and between each object and ground. (Bonding an object outside the
work area can increase the touch potential to that object,
however.) Section III.D of this appendix discusses equipotential
zones for employees working on deenergized and grounded power
2. Insulating equipment, such as rubber gloves, can protect
employees handling grounded equipment and conductors from hazardous
touch potentials. The insulating equipment must be rated for the
highest voltage that can be impressed on the grounded objects under
fault conditions (rather than for the full system voltage).
3. Restricting employees from areas where hazardous step or
touch potentials could arise can protect employees not directly
involved in performing the operation. The employer must ensure that
employees on the ground in the vicinity of transmission structures
are at a distance where step voltages would be insufficient to
cause injury. Employees must not handle grounded conductors or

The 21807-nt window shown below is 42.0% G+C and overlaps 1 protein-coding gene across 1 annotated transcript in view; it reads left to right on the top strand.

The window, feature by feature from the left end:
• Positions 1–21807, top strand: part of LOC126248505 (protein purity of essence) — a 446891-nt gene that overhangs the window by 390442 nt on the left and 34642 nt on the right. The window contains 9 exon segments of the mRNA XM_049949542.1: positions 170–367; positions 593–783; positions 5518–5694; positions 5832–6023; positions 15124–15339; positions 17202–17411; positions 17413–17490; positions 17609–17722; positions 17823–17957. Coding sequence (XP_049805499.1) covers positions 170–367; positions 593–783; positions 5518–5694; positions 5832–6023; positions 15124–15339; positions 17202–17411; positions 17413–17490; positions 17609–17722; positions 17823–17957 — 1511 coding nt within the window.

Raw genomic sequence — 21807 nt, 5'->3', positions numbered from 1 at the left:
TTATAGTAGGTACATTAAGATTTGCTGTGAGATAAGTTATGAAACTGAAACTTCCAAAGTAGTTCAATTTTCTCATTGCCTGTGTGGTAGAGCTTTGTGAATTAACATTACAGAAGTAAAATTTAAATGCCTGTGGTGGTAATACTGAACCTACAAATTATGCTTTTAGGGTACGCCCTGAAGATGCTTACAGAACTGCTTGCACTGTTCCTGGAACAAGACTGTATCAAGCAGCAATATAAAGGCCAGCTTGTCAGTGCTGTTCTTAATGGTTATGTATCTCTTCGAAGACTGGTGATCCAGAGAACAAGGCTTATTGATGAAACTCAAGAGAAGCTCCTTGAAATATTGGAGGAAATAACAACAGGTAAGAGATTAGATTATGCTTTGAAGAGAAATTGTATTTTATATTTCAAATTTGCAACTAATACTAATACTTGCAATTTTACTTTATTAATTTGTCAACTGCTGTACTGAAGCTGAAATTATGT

equipment likely to become energized to hazardous voltages unless
the employees are within an equipotential zone or protected by
D. Protecting employees working on deenergized and grounded
power lines. This Section III.D of Appendix C establishes
guidelines to help employers comply with requirements in § 1926.962
for using protective grounding to protect employees working on
deenergized power lines. Section 1926.962 applies to grounding of
transmission and distribution lines and equipment for the purpose
of protecting workers. Paragraph (c) of § 1926.962 requires
temporary protective grounds to be placed at such locations and
arranged in such a manner that the employer can demonstrate will
prevent exposure of each employee to hazardous differences in
electric potential. 3 Sections III.D.1 and III.D.2 of this appendix
provide guidelines that employers can use in making the
demonstration required by § 1926.962(c). Section III.D.1 of this